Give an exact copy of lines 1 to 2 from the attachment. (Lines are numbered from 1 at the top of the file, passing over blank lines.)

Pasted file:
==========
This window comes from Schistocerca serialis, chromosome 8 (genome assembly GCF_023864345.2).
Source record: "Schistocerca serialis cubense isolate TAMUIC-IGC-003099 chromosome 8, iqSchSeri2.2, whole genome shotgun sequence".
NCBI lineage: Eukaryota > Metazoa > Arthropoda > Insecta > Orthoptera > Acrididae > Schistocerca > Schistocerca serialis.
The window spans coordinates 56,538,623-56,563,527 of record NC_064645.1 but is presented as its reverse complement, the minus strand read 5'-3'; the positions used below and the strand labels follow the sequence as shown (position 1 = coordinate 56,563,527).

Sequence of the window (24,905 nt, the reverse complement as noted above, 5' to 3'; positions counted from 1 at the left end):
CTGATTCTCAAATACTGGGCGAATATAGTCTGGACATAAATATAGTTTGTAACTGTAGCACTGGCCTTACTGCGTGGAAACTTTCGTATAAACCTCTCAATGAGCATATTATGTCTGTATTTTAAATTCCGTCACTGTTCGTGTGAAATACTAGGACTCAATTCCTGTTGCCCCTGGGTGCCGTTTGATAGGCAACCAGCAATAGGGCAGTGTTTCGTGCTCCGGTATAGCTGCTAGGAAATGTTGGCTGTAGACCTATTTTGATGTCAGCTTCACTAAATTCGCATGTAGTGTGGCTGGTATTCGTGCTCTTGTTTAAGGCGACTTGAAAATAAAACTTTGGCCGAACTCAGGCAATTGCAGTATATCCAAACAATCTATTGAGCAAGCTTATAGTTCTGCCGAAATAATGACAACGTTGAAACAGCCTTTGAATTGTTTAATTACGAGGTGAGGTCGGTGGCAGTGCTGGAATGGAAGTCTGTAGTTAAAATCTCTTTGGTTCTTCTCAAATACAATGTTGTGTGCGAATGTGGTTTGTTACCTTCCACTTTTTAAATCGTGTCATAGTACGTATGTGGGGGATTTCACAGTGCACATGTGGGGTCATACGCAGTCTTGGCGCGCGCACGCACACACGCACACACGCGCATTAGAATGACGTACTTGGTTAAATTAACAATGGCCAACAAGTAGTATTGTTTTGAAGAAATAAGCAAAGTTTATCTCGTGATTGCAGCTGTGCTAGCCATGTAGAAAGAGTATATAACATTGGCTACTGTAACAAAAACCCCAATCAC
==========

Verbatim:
This window comes from Schistocerca serialis, chromosome 8 (genome assembly GCF_023864345.2).
Source record: "Schistocerca serialis cubense isolate TAMUIC-IGC-003099 chromosome 8, iqSchSeri2.2, whole genome shotgun sequence".